Glycaemic profile and insulin response after consuming triticale flakes

Guna Havensone, Laila Meija, Liga Balode, Ieviņa Sturite, Aivars Lejnieks

Research output: Contribution to journalArticlepeer-review


Daily intake of cereal fibre reduces incidence and progression of metabolic diseases. Very little is known on how triticale (Triticosecale) influences human health and its role in regulating carbohydrate metabolism. The aim of the study was to investigate glycaemic and insulin response in blood after consuming whole grain triticale cereal flakes. A group of twelve healthy, young people, aged from 18 to 30 years participated in the test. The participants in fasted state were given equivalent carbohydrate amounts of triticale cereal and reference food (glucose solution). Postprandial blood glucose and plasma insulin concentrations were measured according to Brouns et al. (2005). Whole grain triticale cereal flakes elicited lower metabolic responses compared to glucose solution. Intake of the triticale cereal flakes induced significantly lower incremental insulin area (iAUC 0-120 min) 1672.9 ± 619.85 than glucose solution 2646.65 ± 1260.56 and showed lower insulinemic indices (II) 68 ± 19.0 (p < 0.05). A low insulin incremental peak was associated with less severe late post-prandial hypoglycaemia. Our study showed that triticale cereal product caused low acute insulinemic response and improved glycaemic profiles, similarly to the rye products studied before. The results also suggested that the triticale cereal flakes could have beneficial appetite regulating properties. Thus, triticale flakes would be a wonderful option for functional breakfast cereal mixtures that might influence course of metabolic syndrome prevention.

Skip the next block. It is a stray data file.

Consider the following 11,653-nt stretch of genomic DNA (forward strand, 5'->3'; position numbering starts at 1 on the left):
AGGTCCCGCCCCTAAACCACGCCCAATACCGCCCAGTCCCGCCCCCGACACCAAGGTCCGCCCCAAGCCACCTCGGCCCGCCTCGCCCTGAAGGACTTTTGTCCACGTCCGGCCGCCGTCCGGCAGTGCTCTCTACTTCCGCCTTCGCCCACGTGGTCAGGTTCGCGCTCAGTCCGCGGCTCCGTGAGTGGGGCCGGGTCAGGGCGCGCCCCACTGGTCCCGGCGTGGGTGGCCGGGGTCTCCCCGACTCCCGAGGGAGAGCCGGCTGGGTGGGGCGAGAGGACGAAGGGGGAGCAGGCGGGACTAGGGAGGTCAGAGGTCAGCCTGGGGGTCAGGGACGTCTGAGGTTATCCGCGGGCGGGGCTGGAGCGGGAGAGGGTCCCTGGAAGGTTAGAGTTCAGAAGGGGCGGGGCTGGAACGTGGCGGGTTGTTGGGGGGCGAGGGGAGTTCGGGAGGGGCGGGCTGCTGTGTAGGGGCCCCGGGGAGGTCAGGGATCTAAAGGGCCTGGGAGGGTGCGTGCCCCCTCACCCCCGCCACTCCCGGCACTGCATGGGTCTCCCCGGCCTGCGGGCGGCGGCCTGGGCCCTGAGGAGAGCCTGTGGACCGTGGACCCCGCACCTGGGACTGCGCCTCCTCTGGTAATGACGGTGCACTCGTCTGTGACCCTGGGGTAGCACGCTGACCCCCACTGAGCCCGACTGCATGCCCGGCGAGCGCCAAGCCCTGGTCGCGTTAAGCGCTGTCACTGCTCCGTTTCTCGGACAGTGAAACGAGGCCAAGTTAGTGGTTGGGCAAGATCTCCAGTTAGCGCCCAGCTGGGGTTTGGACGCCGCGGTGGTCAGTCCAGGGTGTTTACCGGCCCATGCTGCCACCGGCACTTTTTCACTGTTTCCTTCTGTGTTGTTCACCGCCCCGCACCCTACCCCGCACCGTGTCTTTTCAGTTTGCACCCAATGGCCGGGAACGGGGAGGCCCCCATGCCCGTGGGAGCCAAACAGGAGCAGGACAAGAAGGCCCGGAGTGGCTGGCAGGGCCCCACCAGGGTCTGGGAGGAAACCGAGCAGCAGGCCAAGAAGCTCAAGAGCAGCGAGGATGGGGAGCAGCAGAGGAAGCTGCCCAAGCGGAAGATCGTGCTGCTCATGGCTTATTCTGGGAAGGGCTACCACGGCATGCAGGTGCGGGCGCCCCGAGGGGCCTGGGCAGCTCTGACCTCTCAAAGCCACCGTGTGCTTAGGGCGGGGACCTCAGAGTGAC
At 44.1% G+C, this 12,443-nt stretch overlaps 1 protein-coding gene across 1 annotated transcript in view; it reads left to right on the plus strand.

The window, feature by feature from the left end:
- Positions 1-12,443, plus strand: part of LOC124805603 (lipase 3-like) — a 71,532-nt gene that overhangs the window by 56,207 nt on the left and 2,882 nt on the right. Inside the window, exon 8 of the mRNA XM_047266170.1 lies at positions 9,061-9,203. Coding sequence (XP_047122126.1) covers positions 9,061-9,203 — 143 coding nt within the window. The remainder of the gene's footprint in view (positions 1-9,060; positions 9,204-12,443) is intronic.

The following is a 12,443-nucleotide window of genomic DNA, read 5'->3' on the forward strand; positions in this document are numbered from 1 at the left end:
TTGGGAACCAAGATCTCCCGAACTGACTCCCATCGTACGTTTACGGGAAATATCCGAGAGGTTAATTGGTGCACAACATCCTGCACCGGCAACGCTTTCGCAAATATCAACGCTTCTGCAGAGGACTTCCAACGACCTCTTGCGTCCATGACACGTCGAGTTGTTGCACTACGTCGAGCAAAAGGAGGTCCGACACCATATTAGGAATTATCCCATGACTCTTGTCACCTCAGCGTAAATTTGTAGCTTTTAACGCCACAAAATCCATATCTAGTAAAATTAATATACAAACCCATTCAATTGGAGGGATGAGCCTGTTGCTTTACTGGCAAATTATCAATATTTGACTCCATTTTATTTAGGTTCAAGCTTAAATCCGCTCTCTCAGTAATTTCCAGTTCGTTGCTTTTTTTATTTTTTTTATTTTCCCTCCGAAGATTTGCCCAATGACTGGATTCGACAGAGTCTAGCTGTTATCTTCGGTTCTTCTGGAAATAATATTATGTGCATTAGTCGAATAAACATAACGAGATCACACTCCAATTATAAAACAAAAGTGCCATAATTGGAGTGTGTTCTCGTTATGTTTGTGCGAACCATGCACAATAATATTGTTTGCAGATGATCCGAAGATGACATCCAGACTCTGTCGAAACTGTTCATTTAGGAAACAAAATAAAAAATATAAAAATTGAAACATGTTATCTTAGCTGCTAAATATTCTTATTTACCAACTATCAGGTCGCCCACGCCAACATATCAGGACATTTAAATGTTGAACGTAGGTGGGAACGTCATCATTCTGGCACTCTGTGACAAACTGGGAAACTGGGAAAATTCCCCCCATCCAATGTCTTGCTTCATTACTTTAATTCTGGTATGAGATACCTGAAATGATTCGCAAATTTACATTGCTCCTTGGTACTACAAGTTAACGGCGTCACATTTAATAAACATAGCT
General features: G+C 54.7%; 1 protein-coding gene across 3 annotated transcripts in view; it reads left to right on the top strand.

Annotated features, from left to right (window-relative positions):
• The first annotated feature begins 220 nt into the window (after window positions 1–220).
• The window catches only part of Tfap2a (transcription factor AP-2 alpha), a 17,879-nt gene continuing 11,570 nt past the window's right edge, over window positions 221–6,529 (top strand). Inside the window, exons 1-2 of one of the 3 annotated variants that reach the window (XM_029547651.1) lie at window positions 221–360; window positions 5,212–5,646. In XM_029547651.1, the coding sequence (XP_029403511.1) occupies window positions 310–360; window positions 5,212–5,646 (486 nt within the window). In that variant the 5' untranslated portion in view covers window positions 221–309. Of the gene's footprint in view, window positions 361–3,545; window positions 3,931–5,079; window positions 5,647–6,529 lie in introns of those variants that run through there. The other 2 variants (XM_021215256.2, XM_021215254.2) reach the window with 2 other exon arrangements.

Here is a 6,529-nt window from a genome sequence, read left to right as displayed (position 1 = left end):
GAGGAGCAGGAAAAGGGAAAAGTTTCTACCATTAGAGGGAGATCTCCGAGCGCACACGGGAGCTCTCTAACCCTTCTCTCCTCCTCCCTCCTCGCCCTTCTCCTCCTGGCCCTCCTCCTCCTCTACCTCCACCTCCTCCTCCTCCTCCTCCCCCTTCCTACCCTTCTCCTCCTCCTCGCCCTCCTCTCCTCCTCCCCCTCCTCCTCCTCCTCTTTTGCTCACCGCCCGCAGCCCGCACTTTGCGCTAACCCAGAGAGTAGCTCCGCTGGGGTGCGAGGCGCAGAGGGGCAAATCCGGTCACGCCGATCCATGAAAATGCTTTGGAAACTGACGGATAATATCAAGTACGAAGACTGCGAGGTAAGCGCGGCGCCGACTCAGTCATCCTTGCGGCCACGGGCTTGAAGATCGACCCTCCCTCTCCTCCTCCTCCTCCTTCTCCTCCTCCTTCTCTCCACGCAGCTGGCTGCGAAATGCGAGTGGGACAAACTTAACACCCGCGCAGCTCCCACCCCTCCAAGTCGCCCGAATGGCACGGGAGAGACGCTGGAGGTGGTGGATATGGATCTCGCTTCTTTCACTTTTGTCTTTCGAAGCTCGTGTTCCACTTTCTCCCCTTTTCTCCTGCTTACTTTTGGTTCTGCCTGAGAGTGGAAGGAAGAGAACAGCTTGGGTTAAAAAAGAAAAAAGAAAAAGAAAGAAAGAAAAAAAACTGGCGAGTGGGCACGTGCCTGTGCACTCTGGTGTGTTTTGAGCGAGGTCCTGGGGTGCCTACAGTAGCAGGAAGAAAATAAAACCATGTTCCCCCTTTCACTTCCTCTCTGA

Original languageEnglish
Pages (from-to)434-439
JournalProceedings of the Latvian Academy of Sciences, Section B: Natural, Exact, and Applied Sciences
Issue number6
Publication statusPublished - Dec 2017


  • Glycaemic response
  • Healthy subjects
  • Insulinemic response
  • Triticale

Field of Science*

  • 3.2 Clinical medicine
  • 3.3 Health sciences

Publication Type*

  • 1.1. Scientific article indexed in Web of Science and/or Scopus database


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